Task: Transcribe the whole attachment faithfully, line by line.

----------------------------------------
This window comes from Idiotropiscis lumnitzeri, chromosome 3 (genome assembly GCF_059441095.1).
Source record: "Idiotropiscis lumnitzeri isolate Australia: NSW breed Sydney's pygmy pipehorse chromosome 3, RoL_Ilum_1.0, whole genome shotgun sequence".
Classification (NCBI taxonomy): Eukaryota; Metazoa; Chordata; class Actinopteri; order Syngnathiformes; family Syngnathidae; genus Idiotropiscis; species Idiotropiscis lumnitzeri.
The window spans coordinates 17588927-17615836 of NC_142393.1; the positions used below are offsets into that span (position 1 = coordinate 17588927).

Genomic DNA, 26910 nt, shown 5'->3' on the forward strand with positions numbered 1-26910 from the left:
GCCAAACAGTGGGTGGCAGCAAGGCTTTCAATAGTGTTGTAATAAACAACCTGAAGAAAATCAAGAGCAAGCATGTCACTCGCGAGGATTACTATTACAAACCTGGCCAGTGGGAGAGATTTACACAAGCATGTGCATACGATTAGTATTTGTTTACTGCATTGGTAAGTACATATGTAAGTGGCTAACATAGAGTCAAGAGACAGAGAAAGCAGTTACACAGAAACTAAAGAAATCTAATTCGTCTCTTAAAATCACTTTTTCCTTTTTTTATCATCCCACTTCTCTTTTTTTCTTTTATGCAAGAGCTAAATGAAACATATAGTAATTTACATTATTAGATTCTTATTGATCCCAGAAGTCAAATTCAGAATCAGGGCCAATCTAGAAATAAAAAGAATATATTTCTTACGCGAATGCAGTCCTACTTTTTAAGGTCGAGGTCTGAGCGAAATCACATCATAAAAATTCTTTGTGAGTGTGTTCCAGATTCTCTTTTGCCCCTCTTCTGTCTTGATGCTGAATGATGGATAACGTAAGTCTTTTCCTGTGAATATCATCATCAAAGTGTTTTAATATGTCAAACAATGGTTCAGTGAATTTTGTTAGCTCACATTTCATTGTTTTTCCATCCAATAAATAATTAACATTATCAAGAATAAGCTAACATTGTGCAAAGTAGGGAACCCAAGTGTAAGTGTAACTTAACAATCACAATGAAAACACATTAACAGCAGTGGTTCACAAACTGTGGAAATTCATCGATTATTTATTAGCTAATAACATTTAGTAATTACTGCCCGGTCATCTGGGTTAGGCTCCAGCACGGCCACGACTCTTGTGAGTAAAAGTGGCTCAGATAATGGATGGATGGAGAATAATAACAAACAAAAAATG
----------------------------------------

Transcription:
This window comes from Idiotropiscis lumnitzeri, chromosome 3 (genome assembly GCF_059441095.1).
Source record: "Idiotropiscis lumnitzeri isolate Australia: NSW breed Sydney's pygmy pipehorse chromosome 3, RoL_Ilum_1.0, whole genome shotgun sequence".
Classification (NCBI taxonomy): Eukaryota; Metazoa; Chordata; class Actinopteri; order Syngnathiformes; family Syngnathidae; genus Idiotropiscis; species Idiotropiscis lumnitzeri.
The window spans coordinates 17588927-17615836 of NC_142393.1; the positions used below are offsets into that span (position 1 = coordinate 17588927).

Genomic DNA, 26910 nt, shown 5'->3' on the forward strand with positions numbered 1-26910 from the left:
GCCAAACAGTGGGTGGCAGCAAGGCTTTCAATAGTGTTGTAATAAACAACCTGAAGAAAATCAAGAGCAAGCATGTCACTCGCGAGGATTACTATTACAAACCTGGCCAGTGGGAGAGATTTACACAAGCATGTGCATACGATTAGTATTTGTTTACTGCATTGGTAAGTACATATGTAAGTGGCTAACATAGAGTCAAGAGACAGAGAAAGCAGTTACACAGAAACTAAAGAAATCTAATTCGTCTCTTAAAATCACTTTTTCCTTTTTTTATCATCCCACTTCTCTTTTTTTCTTTTATGCAAGAGCTAAATGAAACATATAGTAATTTACATTATTAGATTCTTATTGATCCCAGAAGTCAAATTCAGAATCAGGGCCAATCTAGAAATAAAAAGAATATATTTCTTACGCGAATGCAGTCCTACTTTTTAAGGTCGAGGTCTGAGCGAAATCACATCATAAAAATTCTTTGTGAGTGTGTTCCAGATTCTCTTTTGCCCCTCTTCTGTCTTGATGCTGAATGATGGATAACGTAAGTCTTTTCCTGTGAATATCATCATCAAAGTGTTTTAATATGTCAAACAATGGTTCAGTGAATTTTGTTAGCTCACATTTCATTGTTTTTCCATCCAATAAATAATTAACATTATCAAGAATAAGCTAACATTGTGCAAAGTAGGGAACCCAAGTGTAAGTGTAACTTAACAATCACAATGAAAACACATTAACAGCAGTGGTTCACAAACTGTGGAAATTCATCGATTATTTATTAGCTAATAACATTTAGTAATTACTGCCCGGTCATCTGGGTTAGGCTCCAGCACGGCCACGACTCTTGTGAGTAAAAGTGGCTCAGATAATGGATGGATGGAGAATAATAACAAACAAAAAATG